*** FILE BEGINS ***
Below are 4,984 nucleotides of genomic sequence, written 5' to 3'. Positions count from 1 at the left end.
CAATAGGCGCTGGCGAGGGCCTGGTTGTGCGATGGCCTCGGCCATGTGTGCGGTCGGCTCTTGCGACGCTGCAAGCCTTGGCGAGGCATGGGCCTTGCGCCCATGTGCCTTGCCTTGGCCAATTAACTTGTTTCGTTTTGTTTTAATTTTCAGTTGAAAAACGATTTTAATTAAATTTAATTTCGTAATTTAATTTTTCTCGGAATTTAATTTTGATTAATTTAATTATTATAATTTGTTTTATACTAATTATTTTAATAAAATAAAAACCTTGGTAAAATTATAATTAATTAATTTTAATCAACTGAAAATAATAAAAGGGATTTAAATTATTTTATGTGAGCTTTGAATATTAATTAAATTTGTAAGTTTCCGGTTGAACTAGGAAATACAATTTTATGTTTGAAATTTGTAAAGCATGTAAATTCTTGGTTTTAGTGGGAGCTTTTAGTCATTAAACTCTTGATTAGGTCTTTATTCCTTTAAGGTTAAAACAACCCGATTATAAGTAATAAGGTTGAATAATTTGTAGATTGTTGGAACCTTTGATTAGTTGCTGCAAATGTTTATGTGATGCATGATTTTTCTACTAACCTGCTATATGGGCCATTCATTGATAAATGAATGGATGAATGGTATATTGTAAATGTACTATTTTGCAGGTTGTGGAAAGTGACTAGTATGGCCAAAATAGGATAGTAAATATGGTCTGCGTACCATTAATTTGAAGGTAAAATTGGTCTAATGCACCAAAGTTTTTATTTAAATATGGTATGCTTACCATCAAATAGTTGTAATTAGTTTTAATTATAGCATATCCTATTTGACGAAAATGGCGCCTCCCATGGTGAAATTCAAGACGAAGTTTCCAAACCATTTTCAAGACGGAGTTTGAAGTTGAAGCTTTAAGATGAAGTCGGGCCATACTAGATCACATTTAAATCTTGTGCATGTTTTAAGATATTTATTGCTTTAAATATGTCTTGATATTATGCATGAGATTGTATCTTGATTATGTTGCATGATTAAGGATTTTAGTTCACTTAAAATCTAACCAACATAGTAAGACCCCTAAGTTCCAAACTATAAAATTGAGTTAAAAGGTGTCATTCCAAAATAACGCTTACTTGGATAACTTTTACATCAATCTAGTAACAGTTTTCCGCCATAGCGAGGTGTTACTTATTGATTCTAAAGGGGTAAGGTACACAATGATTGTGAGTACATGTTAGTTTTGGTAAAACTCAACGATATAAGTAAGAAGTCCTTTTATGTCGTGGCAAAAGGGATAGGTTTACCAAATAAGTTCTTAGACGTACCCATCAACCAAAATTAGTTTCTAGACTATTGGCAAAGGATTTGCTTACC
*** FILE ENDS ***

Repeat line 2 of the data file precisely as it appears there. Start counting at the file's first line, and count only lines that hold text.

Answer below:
CAATAGGCGCTGGCGAGGGCCTGGTTGTGCGATGGCCTCGGCCATGTGTGCGGTCGGCTCTTGCGACGCTGCAAGCCTTGGCGAGGCATGGGCCTTGCGCCCATGTGCCTTGCCTTGGCCAATTAACTTGTTTCGTTTTGTTTTAATTTTCAGTTGAAAAACGATTTTAATTAAATTTAATTTCGTAATTTAATTTTTCTCGGAATTTAATTTTGATTAATTTAATTATTATAATTTGTTTTATACTAATTATTTTAATAAAATAAAAACCTTGGTAAAATTATAATTAATTAATTTTAATCAACTGAAAATAATAAAAGGGATTTAAATTATTTTATGTGAGCTTTGAATATTAATTAAATTTGTAAGTTTCCGGTTGAACTAGGAAATACAATTTTATGTTTGAAATTTGTAAAGCATGTAAATTCTTGGTTTTAGTGGGAGCTTTTAGTCATTAAACTCTTGATTAGGTCTTTATTCCTTTAAGGTTAAAACAACCCGATTATAAGTAATAAGGTTGAATAATTTGTAGATTGTTGGAACCTTTGATTAGTTGCTGCAAATGTTTATGTGATGCATGATTTTTCTACTAACCTGCTATATGGGCCATTCATTGATAAATGAATGGATGAATGGTATATTGTAAATGTACTATTTTGCAGGTTGTGGAAAGTGACTAGTATGGCCAAAATAGGATAGTAAATATGGTCTGCGTACCATTAATTTGAAGGTAAAATTGGTCTAATGCACCAAAGTTTTTATTTAAATATGGTATGCTTACCATCAAATAGTTGTAATTAGTTTTAATTATAGCATATCCTATTTGACGAAAATGGCGCCTCCCATGGTGAAATTCAAGACGAAGTTTCCAAACCATTTTCAAGACGGAGTTTGAAGTTGAAGCTTTAAGATGAAGTCGGGCCATACTAGATCACATTTAAATCTTGTGCATGTTTTAAGATATTTATTGCTTTAAATATGTCTTGATATTATGCATGAGATTGTATCTTGATTATGTTGCATGATTAAGGATTTTAGTTCACTTAAAATCTAACCAACATAGTAAGACCCCTAAGTTCCAAACTATAAAATTGAGTTAAAAGGTGTCATTCCAAAATAACGCTTACTTGGATAACTTTTACATCAATCTAGTAACAGTTTTCCGCCATAGCGAGGTGTTACTTATTGATTCTAAAGGGGTAAGGTACACAATGATTGTGAGTACATGTTAGTTTTGGTAAAACTCAACGATATAAGTAAGAAGTCCTTTTATGTCGTGGCAAAAGGGATAGGTTTACCAAATAAGTTCTTAGACGTACCCATCAACCAAAATTAGTTTCTAGACTATTGGCAAAGGATTTGCTTACC